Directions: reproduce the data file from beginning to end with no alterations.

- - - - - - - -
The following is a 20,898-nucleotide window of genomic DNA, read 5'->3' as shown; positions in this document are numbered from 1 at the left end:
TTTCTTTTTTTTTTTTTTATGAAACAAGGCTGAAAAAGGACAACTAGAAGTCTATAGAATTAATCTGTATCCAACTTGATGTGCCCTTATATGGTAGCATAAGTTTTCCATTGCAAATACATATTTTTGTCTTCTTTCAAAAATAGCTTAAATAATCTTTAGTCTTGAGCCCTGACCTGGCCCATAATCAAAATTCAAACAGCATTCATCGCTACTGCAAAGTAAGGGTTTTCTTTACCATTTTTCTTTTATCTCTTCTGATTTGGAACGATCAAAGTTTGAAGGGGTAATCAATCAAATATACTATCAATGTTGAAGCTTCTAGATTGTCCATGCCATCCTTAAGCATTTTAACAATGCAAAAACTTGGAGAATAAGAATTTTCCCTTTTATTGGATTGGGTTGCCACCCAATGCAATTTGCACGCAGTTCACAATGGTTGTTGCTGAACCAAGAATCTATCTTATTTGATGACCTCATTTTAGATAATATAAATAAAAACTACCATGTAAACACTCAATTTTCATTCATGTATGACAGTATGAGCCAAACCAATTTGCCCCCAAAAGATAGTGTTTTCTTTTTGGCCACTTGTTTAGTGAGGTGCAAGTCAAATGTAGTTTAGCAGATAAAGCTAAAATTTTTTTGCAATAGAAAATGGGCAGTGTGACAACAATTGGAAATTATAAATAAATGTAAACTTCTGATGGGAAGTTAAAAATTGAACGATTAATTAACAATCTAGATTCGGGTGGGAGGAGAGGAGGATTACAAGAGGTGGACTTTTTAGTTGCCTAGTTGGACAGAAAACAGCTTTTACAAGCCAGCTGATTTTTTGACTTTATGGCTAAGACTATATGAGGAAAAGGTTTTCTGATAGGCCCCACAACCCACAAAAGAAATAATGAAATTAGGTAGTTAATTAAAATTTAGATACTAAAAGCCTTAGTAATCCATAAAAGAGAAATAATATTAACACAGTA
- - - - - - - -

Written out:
The following is a 20,898-nucleotide window of genomic DNA, read 5'->3' as shown; positions in this document are numbered from 1 at the left end:
TTTCTTTTTTTTTTTTTTATGAAACAAGGCTGAAAAAGGACAACTAGAAGTCTATAGAATTAATCTGTATCCAACTTGATGTGCCCTTATATGGTAGCATAAGTTTTCCATTGCAAATACATATTTTTGTCTTCTTTCAAAAATAGCTTAAATAATCTTTAGTCTTGAGCCCTGACCTGGCCCATAATCAAAATTCAAACAGCATTCATCGCTACTGCAAAGTAAGGGTTTTCTTTACCATTTTTCTTTTATCTCTTCTGATTTGGAACGATCAAAGTTTGAAGGGGTAATCAATCAAATATACTATCAATGTTGAAGCTTCTAGATTGTCCATGCCATCCTTAAGCATTTTAACAATGCAAAAACTTGGAGAATAAGAATTTTCCCTTTTATTGGATTGGGTTGCCACCCAATGCAATTTGCACGCAGTTCACAATGGTTGTTGCTGAACCAAGAATCTATCTTATTTGATGACCTCATTTTAGATAATATAAATAAAAACTACCATGTAAACACTCAATTTTCATTCATGTATGACAGTATGAGCCAAACCAATTTGCCCCCAAAAGATAGTGTTTTCTTTTTGGCCACTTGTTTAGTGAGGTGCAAGTCAAATGTAGTTTAGCAGATAAAGCTAAAATTTTTTTGCAATAGAAAATGGGCAGTGTGACAACAATTGGAAATTATAAATAAATGTAAACTTCTGATGGGAAGTTAAAAATTGAACGATTAATTAACAATCTAGATTCGGGTGGGAGGAGAGGAGGATTACAAGAGGTGGACTTTTTAGTTGCCTAGTTGGACAGAAAACAGCTTTTACAAGCCAGCTGATTTTTTGACTTTATGGCTAAGACTATATGAGGAAAAGGTTTTCTGATAGGCCCCACAACCCACAAAAGAAATAATGAAATTAGGTAGTTAATTAAAATTTAGATACTAAAAGCCTTAGTAATCCATAAAAGAGAAATAATATTAACACAGTA